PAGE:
5. long scrimmage plays to total attempts (21.7%), and
  6. total touchdowns to total attempts (7.5%).

In addition he averaged 6.5 yards per carry on 1,215 yards. In his 2018 NFL rookie year he had 266 rushing yards at 4.0 yards per carry and 98 receiving yards with an 80% catch rate. Wilson did have fumble issues in college that have carried over into the NFL  with three fumbles in 2018.

Ralph Webb (PIT) – Webb signed with the Patriots as an undrafted free agent following the 2018 draft. He spent 2018 on the practice squads of the Patriots, Buccaneers, and Steelers.  Webb met all running back target goals in the eight drills at his Pro Day. His Pro Day results would have been in the top 8 for all drills except the 3-cone which would have been 11th. He is a smaller back that runs low, is a downhill tough, hard runner. Twenty-seven percent of his 2017 red zone rushing attempts converted to a touchdown. In the 2018 preseason with the Patriots Webb had two rushing touchdowns against the Redskins and a pair of two point conversions. This comment from Bill Belichick after the game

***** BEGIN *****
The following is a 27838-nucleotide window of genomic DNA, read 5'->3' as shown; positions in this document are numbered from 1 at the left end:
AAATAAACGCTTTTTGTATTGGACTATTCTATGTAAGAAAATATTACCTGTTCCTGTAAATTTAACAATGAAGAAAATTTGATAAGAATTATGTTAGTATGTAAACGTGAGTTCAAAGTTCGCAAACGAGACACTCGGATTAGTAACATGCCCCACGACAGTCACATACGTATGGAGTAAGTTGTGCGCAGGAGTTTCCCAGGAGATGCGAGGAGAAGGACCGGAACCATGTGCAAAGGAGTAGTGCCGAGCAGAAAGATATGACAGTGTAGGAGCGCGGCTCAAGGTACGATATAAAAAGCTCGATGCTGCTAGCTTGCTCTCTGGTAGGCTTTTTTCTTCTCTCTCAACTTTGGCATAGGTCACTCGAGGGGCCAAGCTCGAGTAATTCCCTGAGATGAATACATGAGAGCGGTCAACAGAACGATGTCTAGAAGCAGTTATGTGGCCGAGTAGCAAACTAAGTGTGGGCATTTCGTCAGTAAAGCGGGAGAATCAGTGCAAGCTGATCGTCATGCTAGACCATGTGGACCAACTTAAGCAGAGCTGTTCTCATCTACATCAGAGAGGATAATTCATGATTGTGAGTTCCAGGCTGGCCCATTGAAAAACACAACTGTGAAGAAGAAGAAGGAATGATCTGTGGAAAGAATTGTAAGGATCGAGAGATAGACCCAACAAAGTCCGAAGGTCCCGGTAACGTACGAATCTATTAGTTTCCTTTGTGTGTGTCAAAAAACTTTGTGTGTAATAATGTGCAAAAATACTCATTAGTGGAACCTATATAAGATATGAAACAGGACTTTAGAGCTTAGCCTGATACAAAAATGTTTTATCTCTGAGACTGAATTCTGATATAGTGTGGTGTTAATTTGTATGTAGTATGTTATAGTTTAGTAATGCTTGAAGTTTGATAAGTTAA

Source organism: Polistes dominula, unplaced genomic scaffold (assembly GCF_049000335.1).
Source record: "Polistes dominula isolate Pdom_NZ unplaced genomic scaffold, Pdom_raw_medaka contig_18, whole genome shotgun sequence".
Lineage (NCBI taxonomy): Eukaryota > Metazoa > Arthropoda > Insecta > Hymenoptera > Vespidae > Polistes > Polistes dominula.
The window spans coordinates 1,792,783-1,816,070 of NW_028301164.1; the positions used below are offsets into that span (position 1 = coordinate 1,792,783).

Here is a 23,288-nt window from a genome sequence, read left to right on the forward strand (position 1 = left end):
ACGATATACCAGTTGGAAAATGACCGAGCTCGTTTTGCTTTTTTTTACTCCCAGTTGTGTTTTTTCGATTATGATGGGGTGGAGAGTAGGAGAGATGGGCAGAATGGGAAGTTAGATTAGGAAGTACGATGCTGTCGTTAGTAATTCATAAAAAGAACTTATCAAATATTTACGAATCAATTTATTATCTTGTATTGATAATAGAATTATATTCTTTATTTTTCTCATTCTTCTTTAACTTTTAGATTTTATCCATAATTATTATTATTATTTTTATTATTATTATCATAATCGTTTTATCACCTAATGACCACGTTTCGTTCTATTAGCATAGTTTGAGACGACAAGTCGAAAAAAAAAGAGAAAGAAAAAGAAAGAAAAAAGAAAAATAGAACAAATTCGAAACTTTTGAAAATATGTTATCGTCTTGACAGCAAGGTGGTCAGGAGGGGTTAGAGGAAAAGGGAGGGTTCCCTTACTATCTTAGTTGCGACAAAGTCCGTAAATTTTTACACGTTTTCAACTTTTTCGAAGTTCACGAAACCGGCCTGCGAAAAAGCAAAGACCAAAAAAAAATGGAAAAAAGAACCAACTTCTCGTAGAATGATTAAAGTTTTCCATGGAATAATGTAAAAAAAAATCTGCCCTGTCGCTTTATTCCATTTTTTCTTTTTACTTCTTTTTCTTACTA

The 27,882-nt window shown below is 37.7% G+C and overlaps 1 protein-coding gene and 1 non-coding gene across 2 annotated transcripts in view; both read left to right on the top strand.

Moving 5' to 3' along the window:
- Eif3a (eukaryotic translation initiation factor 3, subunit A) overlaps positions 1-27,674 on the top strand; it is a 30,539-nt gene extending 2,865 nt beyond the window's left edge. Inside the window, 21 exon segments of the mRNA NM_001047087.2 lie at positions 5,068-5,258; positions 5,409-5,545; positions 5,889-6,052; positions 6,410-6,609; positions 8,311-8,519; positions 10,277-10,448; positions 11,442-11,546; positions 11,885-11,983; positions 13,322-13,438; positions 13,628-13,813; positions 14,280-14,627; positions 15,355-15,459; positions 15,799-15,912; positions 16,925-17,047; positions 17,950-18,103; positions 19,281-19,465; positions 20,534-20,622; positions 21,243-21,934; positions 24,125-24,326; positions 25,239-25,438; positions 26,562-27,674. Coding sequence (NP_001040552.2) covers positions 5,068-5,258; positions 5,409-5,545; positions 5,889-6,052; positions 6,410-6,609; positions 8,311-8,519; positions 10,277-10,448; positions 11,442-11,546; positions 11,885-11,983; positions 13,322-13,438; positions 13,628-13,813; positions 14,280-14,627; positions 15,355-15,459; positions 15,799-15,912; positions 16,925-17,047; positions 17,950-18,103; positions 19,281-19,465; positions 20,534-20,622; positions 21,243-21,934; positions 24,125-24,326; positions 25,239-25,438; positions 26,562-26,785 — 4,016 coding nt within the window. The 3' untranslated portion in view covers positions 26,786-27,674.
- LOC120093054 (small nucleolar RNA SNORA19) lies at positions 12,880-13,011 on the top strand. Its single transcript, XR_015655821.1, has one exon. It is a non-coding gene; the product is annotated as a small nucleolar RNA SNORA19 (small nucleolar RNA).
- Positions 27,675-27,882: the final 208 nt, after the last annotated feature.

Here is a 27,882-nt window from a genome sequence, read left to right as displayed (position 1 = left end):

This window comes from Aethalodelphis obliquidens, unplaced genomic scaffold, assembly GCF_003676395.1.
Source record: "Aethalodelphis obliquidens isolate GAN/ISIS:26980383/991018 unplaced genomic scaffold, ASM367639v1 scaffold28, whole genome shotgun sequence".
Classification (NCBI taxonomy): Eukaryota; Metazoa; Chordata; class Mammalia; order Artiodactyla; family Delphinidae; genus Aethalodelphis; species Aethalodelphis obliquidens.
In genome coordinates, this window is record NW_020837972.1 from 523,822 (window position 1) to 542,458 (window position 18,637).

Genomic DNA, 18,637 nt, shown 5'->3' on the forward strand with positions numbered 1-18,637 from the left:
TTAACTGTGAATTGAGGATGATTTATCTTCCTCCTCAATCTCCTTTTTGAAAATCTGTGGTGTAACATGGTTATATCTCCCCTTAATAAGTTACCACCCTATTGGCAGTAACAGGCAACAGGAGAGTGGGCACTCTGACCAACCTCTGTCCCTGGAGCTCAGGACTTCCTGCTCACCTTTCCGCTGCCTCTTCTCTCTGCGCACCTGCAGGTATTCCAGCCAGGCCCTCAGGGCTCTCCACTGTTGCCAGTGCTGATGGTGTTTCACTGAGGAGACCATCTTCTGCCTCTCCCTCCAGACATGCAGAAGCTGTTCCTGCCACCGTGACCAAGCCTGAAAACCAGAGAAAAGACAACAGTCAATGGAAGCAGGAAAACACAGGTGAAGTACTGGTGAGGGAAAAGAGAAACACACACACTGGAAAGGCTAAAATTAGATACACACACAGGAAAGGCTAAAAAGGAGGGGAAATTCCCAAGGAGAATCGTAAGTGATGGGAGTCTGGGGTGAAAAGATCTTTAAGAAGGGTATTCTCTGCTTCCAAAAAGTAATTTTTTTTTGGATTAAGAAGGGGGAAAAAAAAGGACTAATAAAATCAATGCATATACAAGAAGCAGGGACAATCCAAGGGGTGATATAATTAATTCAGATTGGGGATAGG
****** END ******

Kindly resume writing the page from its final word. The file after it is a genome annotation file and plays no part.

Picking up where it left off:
“I think that’s pretty much what we’ve seen from Ralph all the way through, That’s what he was like at Vanderbilt. He ran hard. He was tough. He’s not the biggest guy, but he’s got good strength for his size and he runs hard. He got hit a lot down there. He showed us that in the spring and in training camp. He’s a tough kid that runs with good pad level, he’s got good speed, he catches the ball well.”

De’Lance Turner (BAL) – Turner signed as an undrafted free agent following the 2018 draft. In 2018 he rushed for 4 yards and had two receptions. He got a hamstring injury in October and was placed on injured reserve. He rushed for 1,357 yards in 2017 at Alcorn State which was the second-most in the FCS. Turner also finished second in the country in yards per carry (7.54) and sixth in all-purpose yards per game (146.67). Turner shows speed and quick cuts in his runs. Here is a clip from the 2018 preseason.


There you have the twenty-four year old backs for the 2019 season. I will check back and update the article when the 53-man rosters are set.